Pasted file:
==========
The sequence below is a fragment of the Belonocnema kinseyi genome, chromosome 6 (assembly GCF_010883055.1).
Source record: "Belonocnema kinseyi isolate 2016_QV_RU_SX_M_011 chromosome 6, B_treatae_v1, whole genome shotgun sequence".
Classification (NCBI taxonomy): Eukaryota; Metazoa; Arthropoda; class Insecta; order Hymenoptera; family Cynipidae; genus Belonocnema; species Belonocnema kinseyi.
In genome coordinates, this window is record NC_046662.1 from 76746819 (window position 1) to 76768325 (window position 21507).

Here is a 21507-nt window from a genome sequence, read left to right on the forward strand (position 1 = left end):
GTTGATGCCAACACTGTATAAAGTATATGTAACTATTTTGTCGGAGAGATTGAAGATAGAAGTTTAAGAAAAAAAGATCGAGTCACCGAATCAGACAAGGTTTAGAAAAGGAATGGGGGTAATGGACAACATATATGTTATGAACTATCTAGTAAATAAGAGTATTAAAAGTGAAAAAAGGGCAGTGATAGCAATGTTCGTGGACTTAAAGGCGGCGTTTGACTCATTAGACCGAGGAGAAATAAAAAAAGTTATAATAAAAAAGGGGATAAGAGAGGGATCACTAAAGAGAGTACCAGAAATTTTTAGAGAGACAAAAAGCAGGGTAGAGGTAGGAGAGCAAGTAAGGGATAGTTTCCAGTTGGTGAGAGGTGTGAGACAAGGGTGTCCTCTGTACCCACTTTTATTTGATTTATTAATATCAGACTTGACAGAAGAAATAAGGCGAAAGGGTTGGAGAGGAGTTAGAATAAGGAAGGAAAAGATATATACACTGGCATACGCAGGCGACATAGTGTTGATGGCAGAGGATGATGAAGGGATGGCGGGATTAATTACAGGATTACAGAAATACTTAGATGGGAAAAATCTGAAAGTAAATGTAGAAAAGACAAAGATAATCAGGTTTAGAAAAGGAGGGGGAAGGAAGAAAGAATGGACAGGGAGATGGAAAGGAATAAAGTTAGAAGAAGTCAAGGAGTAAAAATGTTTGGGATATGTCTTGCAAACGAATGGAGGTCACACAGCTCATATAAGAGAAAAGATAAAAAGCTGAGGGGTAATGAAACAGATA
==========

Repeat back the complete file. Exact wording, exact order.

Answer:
The sequence below is a fragment of the Belonocnema kinseyi genome, chromosome 6 (assembly GCF_010883055.1).
Source record: "Belonocnema kinseyi isolate 2016_QV_RU_SX_M_011 chromosome 6, B_treatae_v1, whole genome shotgun sequence".
Classification (NCBI taxonomy): Eukaryota; Metazoa; Arthropoda; class Insecta; order Hymenoptera; family Cynipidae; genus Belonocnema; species Belonocnema kinseyi.
In genome coordinates, this window is record NC_046662.1 from 76746819 (window position 1) to 76768325 (window position 21507).

Here is a 21507-nt window from a genome sequence, read left to right on the forward strand (position 1 = left end):
GTTGATGCCAACACTGTATAAAGTATATGTAACTATTTTGTCGGAGAGATTGAAGATAGAAGTTTAAGAAAAAAAGATCGAGTCACCGAATCAGACAAGGTTTAGAAAAGGAATGGGGGTAATGGACAACATATATGTTATGAACTATCTAGTAAATAAGAGTATTAAAAGTGAAAAAAGGGCAGTGATAGCAATGTTCGTGGACTTAAAGGCGGCGTTTGACTCATTAGACCGAGGAGAAATAAAAAAAGTTATAATAAAAAAGGGGATAAGAGAGGGATCACTAAAGAGAGTACCAGAAATTTTTAGAGAGACAAAAAGCAGGGTAGAGGTAGGAGAGCAAGTAAGGGATAGTTTCCAGTTGGTGAGAGGTGTGAGACAAGGGTGTCCTCTGTACCCACTTTTATTTGATTTATTAATATCAGACTTGACAGAAGAAATAAGGCGAAAGGGTTGGAGAGGAGTTAGAATAAGGAAGGAAAAGATATATACACTGGCATACGCAGGCGACATAGTGTTGATGGCAGAGGATGATGAAGGGATGGCGGGATTAATTACAGGATTACAGAAATACTTAGATGGGAAAAATCTGAAAGTAAATGTAGAAAAGACAAAGATAATCAGGTTTAGAAAAGGAGGGGGAAGGAAGAAAGAATGGACAGGGAGATGGAAAGGAATAAAGTTAGAAGAAGTCAAGGAGTAAAAATGTTTGGGATATGTCTTGCAAACGAATGGAGGTCACACAGCTCATATAAGAGAAAAGATAAAAAGCTGAGGGGTAATGAAACAGATA